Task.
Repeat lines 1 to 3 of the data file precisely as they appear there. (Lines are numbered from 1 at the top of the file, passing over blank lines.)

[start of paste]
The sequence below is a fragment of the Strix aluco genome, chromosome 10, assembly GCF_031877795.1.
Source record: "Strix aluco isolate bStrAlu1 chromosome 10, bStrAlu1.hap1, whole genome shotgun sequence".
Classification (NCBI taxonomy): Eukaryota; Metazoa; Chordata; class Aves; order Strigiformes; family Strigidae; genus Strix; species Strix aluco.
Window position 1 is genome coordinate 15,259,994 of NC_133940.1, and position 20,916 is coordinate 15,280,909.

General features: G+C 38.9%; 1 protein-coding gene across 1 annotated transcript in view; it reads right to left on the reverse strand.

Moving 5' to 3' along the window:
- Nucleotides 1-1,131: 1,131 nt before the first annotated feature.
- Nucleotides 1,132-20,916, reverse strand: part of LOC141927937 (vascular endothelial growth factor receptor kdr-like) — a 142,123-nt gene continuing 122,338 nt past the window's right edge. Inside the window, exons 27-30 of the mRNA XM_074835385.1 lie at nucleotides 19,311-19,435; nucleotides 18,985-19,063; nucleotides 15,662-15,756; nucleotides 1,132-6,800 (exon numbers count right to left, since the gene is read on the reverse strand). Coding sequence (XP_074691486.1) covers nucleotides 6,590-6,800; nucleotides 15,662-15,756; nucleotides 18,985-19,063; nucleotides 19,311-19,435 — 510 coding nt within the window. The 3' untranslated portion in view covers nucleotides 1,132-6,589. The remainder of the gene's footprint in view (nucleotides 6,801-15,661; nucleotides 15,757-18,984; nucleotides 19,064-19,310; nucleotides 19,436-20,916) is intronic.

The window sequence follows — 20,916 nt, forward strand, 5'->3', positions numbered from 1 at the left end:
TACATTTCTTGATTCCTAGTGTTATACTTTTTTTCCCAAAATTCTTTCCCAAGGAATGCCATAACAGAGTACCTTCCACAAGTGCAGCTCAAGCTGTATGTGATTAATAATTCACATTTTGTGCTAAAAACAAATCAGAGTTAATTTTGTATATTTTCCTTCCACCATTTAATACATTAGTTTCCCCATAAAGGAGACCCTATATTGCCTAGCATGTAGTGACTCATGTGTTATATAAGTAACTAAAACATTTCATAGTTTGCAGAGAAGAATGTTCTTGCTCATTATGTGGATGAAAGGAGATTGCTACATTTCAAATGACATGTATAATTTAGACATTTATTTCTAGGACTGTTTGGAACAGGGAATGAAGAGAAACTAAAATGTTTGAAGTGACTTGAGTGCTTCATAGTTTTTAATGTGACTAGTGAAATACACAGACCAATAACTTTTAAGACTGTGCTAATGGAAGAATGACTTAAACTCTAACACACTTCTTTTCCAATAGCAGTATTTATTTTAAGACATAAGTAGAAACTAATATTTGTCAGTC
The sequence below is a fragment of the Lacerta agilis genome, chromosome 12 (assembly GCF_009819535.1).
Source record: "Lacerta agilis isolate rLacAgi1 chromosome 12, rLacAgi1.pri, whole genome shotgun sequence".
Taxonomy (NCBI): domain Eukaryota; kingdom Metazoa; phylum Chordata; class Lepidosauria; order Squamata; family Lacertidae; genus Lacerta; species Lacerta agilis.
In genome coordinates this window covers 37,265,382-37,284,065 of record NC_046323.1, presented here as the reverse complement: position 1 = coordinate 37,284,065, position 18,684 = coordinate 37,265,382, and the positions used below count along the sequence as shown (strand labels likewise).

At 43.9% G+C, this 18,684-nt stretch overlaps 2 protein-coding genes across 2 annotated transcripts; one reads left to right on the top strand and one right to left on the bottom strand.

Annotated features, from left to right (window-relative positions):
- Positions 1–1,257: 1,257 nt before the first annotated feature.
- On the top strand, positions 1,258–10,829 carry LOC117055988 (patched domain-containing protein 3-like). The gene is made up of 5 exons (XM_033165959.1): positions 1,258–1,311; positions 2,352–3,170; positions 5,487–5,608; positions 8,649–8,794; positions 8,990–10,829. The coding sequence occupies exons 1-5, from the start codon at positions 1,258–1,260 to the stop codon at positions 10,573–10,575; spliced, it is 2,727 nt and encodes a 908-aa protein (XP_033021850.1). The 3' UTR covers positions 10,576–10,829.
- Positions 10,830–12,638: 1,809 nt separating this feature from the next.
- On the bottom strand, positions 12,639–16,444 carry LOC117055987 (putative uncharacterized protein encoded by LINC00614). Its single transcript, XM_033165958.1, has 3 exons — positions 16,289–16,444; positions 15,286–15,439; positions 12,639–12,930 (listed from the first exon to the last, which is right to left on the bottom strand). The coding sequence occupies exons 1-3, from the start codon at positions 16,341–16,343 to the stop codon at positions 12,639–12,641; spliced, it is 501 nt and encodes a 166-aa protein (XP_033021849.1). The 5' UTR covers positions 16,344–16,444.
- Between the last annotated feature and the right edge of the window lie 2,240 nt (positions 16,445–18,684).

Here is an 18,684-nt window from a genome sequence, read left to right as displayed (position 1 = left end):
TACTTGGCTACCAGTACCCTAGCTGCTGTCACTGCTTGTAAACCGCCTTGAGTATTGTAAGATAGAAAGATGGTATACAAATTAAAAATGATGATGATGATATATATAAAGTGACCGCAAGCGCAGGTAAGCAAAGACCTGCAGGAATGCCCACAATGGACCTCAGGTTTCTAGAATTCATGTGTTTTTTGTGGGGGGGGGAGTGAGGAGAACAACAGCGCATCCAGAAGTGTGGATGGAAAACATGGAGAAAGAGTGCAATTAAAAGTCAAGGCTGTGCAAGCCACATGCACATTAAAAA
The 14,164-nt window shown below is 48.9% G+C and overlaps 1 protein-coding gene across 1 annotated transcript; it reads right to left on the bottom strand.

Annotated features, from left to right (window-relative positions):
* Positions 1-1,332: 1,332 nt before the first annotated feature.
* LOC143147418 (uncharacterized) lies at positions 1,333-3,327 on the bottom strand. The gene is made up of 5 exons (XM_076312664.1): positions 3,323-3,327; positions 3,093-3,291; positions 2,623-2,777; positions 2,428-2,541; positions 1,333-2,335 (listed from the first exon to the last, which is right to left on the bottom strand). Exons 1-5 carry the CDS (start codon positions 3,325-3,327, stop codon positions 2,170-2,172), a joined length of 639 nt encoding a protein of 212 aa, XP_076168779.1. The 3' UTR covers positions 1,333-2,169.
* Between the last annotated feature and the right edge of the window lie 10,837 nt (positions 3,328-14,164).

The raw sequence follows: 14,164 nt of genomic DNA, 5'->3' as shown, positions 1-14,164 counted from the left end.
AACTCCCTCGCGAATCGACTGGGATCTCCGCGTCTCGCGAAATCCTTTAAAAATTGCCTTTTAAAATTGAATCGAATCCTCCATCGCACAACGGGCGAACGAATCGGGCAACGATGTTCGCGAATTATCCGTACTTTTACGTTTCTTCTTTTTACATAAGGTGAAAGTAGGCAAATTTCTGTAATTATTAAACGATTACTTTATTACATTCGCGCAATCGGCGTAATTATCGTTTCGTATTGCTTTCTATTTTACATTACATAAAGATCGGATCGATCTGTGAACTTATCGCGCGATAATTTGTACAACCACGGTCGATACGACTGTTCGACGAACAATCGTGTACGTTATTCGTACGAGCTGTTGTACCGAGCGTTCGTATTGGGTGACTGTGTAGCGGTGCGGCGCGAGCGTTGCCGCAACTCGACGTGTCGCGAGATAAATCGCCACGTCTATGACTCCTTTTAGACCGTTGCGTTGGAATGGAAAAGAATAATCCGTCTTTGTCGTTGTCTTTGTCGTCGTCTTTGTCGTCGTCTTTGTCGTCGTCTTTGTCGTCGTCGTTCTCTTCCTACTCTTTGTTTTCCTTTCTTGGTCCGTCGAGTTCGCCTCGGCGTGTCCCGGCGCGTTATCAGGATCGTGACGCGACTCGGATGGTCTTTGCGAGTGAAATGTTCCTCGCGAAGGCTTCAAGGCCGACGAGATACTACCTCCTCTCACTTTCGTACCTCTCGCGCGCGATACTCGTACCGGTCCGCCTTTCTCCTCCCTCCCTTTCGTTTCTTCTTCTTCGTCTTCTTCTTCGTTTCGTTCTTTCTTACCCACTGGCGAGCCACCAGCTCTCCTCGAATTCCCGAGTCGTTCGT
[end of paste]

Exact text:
The sequence below is a fragment of the Strix aluco genome, chromosome 10, assembly GCF_031877795.1.
Source record: "Strix aluco isolate bStrAlu1 chromosome 10, bStrAlu1.hap1, whole genome shotgun sequence".
Classification (NCBI taxonomy): Eukaryota; Metazoa; Chordata; class Aves; order Strigiformes; family Strigidae; genus Strix; species Strix aluco.